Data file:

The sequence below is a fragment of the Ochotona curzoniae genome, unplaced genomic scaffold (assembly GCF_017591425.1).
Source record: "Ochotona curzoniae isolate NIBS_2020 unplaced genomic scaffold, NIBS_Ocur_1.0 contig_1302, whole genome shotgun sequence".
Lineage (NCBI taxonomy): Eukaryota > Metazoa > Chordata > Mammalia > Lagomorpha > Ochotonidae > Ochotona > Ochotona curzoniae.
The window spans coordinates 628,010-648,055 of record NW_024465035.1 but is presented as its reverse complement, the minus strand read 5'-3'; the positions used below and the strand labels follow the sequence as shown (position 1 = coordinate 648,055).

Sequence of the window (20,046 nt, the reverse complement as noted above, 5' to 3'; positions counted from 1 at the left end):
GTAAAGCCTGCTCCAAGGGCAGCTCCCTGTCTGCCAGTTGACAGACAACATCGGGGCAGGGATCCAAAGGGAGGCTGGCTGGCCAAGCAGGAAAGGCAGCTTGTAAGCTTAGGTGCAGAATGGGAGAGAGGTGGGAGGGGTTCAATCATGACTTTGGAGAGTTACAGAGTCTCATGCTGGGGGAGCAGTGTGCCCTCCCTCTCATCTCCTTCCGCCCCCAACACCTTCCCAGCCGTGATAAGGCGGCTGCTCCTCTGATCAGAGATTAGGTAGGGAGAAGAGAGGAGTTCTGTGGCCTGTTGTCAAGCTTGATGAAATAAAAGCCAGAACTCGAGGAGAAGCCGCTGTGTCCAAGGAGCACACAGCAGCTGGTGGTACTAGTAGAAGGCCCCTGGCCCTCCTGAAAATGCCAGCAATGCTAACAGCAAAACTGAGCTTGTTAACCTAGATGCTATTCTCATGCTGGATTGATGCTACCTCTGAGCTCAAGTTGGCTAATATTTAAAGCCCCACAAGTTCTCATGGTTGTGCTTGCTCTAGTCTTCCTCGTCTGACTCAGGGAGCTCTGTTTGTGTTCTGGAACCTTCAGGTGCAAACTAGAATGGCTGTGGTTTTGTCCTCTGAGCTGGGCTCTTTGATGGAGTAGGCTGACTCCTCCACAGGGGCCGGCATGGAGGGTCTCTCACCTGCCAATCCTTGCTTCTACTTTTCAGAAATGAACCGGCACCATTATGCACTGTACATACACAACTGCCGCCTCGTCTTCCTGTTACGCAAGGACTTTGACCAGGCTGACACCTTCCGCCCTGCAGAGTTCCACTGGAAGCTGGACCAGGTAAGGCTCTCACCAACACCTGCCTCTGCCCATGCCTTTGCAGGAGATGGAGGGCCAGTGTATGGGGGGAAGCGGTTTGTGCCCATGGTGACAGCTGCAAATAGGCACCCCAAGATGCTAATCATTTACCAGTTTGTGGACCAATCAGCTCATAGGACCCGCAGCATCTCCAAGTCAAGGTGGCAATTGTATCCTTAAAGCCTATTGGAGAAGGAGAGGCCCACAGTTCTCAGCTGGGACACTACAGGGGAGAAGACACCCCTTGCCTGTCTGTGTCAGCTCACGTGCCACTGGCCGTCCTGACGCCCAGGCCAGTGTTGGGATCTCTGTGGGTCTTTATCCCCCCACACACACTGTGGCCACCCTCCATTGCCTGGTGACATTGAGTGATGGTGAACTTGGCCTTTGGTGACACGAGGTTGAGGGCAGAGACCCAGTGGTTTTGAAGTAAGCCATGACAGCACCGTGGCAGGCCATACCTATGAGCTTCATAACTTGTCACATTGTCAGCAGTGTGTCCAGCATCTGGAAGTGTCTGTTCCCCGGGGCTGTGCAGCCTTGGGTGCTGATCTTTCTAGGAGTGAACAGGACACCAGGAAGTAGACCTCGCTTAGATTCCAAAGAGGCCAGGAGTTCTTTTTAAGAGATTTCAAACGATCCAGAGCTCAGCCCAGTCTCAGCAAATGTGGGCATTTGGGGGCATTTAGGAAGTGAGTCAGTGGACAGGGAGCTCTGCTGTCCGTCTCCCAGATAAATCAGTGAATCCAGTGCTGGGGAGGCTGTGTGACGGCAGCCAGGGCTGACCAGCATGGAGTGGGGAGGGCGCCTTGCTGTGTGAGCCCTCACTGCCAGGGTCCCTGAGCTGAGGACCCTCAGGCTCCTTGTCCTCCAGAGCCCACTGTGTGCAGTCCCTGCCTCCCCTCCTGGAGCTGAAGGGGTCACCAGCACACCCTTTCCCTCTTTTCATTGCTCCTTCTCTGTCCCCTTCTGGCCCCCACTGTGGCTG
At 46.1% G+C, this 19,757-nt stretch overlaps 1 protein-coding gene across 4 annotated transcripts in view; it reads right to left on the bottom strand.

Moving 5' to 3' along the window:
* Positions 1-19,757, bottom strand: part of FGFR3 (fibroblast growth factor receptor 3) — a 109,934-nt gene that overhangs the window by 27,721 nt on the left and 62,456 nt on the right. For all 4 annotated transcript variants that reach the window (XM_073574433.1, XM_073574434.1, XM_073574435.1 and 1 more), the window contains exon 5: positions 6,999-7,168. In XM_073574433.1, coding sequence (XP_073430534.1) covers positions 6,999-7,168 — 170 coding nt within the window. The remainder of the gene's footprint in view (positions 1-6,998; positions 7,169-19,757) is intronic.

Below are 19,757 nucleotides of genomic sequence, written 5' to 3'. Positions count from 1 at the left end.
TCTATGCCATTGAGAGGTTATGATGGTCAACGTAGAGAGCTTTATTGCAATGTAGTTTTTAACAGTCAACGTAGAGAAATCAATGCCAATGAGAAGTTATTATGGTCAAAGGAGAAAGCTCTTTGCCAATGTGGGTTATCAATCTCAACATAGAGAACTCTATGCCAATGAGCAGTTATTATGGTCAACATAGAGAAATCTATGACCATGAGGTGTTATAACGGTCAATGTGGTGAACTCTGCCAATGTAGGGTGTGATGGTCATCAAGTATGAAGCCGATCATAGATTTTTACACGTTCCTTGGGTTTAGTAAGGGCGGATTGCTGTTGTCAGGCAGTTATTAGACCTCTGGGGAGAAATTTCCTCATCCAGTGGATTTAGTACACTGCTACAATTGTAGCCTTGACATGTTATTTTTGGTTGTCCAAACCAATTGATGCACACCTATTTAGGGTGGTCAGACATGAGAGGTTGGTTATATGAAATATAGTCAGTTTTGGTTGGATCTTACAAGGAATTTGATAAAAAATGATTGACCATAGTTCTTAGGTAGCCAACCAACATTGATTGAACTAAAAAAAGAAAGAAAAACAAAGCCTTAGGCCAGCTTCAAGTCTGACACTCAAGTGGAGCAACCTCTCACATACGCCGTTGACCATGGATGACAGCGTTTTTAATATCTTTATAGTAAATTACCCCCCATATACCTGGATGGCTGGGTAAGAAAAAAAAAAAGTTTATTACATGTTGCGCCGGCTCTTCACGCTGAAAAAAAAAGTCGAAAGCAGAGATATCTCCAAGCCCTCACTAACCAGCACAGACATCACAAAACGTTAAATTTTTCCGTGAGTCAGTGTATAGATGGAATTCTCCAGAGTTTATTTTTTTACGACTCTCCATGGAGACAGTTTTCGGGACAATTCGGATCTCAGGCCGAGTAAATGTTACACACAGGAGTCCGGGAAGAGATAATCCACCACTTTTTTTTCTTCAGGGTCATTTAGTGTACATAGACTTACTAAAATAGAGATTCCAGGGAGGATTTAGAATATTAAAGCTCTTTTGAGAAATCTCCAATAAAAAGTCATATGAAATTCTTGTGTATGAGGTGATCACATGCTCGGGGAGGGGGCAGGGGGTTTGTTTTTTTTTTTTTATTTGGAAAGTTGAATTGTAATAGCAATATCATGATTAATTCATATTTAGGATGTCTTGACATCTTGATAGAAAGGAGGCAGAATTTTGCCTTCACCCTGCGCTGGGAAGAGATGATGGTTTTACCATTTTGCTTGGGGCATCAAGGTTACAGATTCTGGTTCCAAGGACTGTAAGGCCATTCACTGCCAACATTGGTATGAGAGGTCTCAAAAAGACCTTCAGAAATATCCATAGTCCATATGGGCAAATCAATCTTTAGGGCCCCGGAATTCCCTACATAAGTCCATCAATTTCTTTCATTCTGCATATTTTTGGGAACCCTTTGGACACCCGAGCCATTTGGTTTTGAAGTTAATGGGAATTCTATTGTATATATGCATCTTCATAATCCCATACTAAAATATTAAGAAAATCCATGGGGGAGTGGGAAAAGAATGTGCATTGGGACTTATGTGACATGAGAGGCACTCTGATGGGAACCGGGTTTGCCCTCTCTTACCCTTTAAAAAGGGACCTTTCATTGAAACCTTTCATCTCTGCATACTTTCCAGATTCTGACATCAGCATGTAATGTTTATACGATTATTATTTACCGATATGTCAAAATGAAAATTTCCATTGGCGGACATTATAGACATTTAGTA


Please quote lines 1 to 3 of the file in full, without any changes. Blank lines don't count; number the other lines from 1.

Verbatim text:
The sequence below is a fragment of the Ochotona curzoniae genome, unplaced genomic scaffold (assembly GCF_017591425.1).
Source record: "Ochotona curzoniae isolate NIBS_2020 unplaced genomic scaffold, NIBS_Ocur_1.0 contig_1302, whole genome shotgun sequence".
Lineage (NCBI taxonomy): Eukaryota > Metazoa > Chordata > Mammalia > Lagomorpha > Ochotonidae > Ochotona > Ochotona curzoniae.